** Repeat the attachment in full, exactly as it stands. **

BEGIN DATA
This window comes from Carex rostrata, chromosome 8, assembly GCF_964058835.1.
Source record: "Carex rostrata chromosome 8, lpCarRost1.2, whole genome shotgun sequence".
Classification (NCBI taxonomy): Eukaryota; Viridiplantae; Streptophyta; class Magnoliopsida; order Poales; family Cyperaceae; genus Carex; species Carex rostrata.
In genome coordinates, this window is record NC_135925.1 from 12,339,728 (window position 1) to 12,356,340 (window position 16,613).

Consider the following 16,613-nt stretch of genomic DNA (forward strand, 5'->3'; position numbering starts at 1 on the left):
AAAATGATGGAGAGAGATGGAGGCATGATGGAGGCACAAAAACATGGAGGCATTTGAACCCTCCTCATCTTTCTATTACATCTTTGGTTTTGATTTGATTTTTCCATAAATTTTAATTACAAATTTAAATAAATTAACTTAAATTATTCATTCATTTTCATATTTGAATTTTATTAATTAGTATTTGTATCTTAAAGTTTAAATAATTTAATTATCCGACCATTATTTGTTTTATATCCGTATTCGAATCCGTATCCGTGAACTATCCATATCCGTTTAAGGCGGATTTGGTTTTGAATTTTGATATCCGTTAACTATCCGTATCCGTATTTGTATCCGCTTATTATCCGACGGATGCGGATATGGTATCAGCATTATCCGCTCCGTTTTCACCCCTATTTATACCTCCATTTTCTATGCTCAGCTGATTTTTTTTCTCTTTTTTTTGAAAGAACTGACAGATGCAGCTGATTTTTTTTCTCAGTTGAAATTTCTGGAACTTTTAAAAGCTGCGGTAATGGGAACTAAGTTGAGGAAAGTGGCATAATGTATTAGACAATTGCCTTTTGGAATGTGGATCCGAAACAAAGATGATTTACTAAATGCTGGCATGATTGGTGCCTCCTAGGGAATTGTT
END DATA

This window comes from Carex rostrata, chromosome 8, assembly GCF_964058835.1.
Source record: "Carex rostrata chromosome 8, lpCarRost1.2, whole genome shotgun sequence".
Classification (NCBI taxonomy): Eukaryota; Viridiplantae; Streptophyta; class Magnoliopsida; order Poales; family Cyperaceae; genus Carex; species Carex rostrata.
In genome coordinates, this window is record NC_135925.1 from 12,339,728 (window position 1) to 12,356,340 (window position 16,613).

Consider the following 16,613-nt stretch of genomic DNA (forward strand, 5'->3'; position numbering starts at 1 on the left):
AAAATGATGGAGAGAGATGGAGGCATGATGGAGGCACAAAAACATGGAGGCATTTGAACCCTCCTCATCTTTCTATTACATCTTTGGTTTTGATTTGATTTTTCCATAAATTTTAATTACAAATTTAAATAAATTAACTTAAATTATTCATTCATTTTCATATTTGAATTTTATTAATTAGTATTTGTATCTTAAAGTTTAAATAATTTAATTATCCGACCATTATTTGTTTTATATCCGTATTCGAATCCGTATCCGTGAACTATCCATATCCGTTTAAGGCGGATTTGGTTTTGAATTTTGATATCCGTTAACTATCCGTATCCGTATTTGTATCCGCTTATTATCCGACGGATGCGGATATGGTATCAGCATTATCCGCTCCGTTTTCACCCCTATTTATACCTCCATTTTCTATGCTCAGCTGATTTTTTTTCTCTTTTTTTTGAAAGAACTGACAGATGCAGCTGATTTTTTTTCTCAGTTGAAATTTCTGGAACTTTTAAAAGCTGCGGTAATGGGAACTAAGTTGAGGAAAGTGGCATAATGTATTAGACAATTGCCTTTTGGAATGTGGATCCGAAACAAAGATGATTTACTAAATGCTGGCATGATTGGTGCCTCCTAGGGAATTGTT